Propaganda On a trip to visit family in Seoul in April, I was approached by a man and a woman who claimed to be North Korean defectors. They presented me with a DVD that recently came into their possession and asked me to translate it. They also asked me to post the completed film on the Internet so that it could reach a worldwide audience. I believed what I was told and an agreement was made to protect their identities (and mine). Despite my concerns about what I was viewing when I returned home, I proceeded to translate and post the film on You Tube because of the film's extraordinary content. Furthermore, I now believe these people work for the DPRK. According to Sabine the above is the formal statement she gave to Federal Police on 16 June 2012. Sabine: I have translated this film, laid in the English voice over and subtitles, and on legal advice have blurred the identity of the presenter and/or blacked out certain elements. Watch the full documentary now
Ravens of the Tower of London Historically, wild ravens were common throughout Britain, even in towns, the Tower being within their natural range. When they were exterminated from much of their traditional range, including London, they could only persist at the Tower in captivity, and with official support. Local legend puts the origin of the captive raven population at the time of King Charles II (reigned 1660–1685); however, historians believe that the "Tower's raven mythology is likely to be a Victorian flight of fantasy". History Legends One of the earliest legends that connects the Tower with a raven is the tale of the euhemerised mutually destructive battle against the Irish king Matholwch who had mistreated the British princess Branwen. A view (c. 1900) of Tower Green, where historically a temporary scaffold was sometimes erected for executions, although these were usually carried out on Tower Hill outside the castle. "These ravens must go!" Wild ravens in London Main article: Common raven
I Have No Mouth, and I Must Scream It won a Hugo Award in 1968. The name was also used for a short story collection of Ellison's work, featuring this story. It was recently reprinted by the Library of America, collected in volume two (Terror and the Uncanny, from the 1940s to Now) of American Fantastic Tales (2009). Background Ellison wrote "I Have No Mouth, and I Must Scream" in a single night in 1966, making virtually no changes from the first draft. Characters AM, the supercomputer which brought about the near-extinction of humanity. Plot The story takes place 109 years after the complete destruction of human civilization. The machines are each referred to as "AM," which originally stood for "Allied Mastercomputer," and then was later called "Adaptive Manipulator." The survivors live together underground in an endless complex, the only habitable place left. The story's narrative begins when one of the humans, Nimdok, has the idea that there is canned food somewhere in the great complex. References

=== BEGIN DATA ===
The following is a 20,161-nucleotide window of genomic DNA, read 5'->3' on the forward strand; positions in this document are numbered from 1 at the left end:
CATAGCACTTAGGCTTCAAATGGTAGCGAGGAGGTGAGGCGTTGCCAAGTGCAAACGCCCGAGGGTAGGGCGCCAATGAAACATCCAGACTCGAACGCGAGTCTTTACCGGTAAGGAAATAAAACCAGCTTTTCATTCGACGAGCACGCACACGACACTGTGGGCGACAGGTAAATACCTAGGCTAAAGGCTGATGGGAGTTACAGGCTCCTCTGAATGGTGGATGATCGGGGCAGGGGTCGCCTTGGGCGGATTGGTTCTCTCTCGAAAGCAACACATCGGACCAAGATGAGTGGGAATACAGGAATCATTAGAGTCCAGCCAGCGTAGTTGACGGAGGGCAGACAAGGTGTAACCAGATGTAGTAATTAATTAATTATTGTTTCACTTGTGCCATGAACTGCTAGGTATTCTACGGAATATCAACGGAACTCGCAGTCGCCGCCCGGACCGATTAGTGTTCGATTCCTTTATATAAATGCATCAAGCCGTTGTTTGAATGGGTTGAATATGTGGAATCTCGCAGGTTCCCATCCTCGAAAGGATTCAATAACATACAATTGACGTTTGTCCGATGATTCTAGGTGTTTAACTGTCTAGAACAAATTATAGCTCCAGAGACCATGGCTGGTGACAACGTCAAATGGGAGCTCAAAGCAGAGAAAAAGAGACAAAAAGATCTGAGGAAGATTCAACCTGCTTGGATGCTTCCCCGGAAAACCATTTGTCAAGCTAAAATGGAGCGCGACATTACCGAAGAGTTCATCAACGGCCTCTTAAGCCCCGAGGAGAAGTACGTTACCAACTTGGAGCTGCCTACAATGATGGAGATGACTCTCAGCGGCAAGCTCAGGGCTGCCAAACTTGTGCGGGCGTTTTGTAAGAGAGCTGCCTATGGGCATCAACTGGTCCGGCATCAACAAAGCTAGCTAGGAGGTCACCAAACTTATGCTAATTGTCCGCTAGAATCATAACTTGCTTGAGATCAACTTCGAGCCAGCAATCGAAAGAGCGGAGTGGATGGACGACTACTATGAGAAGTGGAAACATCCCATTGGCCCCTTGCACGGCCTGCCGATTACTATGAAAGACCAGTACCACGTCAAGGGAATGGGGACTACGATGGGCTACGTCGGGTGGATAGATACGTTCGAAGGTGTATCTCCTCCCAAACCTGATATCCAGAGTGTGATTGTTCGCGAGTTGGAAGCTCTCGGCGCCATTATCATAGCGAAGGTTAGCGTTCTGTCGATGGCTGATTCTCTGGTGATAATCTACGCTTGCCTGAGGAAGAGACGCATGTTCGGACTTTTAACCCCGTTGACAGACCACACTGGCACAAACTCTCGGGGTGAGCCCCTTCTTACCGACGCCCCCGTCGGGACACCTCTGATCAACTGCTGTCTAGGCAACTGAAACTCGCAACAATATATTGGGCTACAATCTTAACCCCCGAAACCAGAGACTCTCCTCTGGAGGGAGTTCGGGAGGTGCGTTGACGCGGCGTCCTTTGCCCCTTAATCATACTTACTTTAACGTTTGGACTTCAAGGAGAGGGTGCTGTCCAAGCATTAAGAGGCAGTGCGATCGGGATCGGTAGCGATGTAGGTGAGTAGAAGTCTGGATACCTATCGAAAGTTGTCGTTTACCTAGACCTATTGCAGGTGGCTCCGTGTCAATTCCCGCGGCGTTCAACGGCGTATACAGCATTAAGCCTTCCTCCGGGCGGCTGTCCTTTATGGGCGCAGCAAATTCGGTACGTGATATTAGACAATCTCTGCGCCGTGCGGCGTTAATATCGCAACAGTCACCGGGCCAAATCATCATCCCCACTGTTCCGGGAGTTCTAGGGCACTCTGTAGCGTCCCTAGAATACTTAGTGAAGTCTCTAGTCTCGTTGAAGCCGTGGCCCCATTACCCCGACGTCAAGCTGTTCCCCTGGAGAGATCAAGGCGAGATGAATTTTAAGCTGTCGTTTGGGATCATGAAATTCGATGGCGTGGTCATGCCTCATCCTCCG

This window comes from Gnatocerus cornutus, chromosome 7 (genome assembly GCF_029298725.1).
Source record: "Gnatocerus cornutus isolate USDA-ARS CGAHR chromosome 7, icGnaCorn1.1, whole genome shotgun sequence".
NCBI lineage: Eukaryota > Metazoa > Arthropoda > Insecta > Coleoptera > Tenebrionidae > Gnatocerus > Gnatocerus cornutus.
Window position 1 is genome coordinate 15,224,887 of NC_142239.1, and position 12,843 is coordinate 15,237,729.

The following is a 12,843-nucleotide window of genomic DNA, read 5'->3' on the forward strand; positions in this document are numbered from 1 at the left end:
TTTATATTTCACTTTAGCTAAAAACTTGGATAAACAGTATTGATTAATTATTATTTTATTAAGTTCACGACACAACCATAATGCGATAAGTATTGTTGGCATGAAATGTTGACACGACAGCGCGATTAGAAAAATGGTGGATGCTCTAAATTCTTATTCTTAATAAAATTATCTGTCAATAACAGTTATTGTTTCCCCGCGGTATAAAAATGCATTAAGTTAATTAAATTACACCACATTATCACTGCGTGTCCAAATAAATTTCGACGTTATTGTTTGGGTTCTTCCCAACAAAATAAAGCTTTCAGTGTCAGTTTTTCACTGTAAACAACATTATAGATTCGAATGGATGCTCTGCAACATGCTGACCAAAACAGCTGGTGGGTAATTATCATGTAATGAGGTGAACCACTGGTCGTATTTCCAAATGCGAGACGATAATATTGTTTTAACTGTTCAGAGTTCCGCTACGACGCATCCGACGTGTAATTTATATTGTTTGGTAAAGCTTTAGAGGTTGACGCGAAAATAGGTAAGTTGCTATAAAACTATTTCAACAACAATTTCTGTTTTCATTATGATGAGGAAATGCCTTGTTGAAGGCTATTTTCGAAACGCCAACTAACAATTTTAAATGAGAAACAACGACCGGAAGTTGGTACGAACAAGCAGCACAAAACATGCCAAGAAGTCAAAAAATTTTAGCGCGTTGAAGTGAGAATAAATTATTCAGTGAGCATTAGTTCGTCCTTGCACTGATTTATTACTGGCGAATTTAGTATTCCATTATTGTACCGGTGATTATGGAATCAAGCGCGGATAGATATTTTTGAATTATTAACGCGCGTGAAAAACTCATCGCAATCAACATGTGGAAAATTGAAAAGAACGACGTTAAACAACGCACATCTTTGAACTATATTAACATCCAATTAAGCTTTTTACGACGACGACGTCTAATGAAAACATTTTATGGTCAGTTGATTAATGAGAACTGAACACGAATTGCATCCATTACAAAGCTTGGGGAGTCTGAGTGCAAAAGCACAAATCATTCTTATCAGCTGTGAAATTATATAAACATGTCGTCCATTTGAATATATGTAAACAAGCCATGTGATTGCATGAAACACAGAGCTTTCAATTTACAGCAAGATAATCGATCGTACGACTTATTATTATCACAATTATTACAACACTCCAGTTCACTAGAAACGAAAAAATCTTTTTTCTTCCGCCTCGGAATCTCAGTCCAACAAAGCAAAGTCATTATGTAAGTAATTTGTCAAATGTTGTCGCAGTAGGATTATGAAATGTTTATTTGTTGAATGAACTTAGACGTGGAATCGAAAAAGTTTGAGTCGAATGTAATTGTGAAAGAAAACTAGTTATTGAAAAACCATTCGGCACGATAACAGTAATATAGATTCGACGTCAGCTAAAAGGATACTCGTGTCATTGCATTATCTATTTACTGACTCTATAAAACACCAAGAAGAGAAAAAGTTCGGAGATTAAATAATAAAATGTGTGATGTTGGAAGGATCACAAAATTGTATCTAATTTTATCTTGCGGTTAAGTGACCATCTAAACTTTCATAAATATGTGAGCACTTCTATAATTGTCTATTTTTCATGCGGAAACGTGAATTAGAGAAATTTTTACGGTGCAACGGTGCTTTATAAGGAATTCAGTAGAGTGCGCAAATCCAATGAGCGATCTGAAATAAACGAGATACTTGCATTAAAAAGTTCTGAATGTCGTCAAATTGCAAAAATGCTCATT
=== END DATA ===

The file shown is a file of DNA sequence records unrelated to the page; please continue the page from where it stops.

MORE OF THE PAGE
2012Movies You Need To See This 17-Minute Film Set Entirely On A Teen's Computer Screen These words are probably unfurling inside one of many open tabs on your computer screen. Perhaps one tab is for work, one is for chatting, and another is for Twitter. You probably even have some others open for no particular reason. This is the way we receive information and the way we communicate now: constantly, simultaneously, compulsively, endlessly, and more and more often, solitarily. The 17-minute, mildly NSFW Noah is unlike anything you've seen before in a movie—only because it is exactly like what many of us see on our computers all the time. From the desktop photo of a young couple posing for the camera, we learn that Noah has a girlfriend. Lending the project authenticity is the filmmakers' attention to detail. Lest you think that watching some couple Skype sounds boring, though, this thing moves at the speed of an ADD-afflicted hummingbird, zooming in on key pieces of information as Noah learns them, before zipping off to follow what he does with the new intel.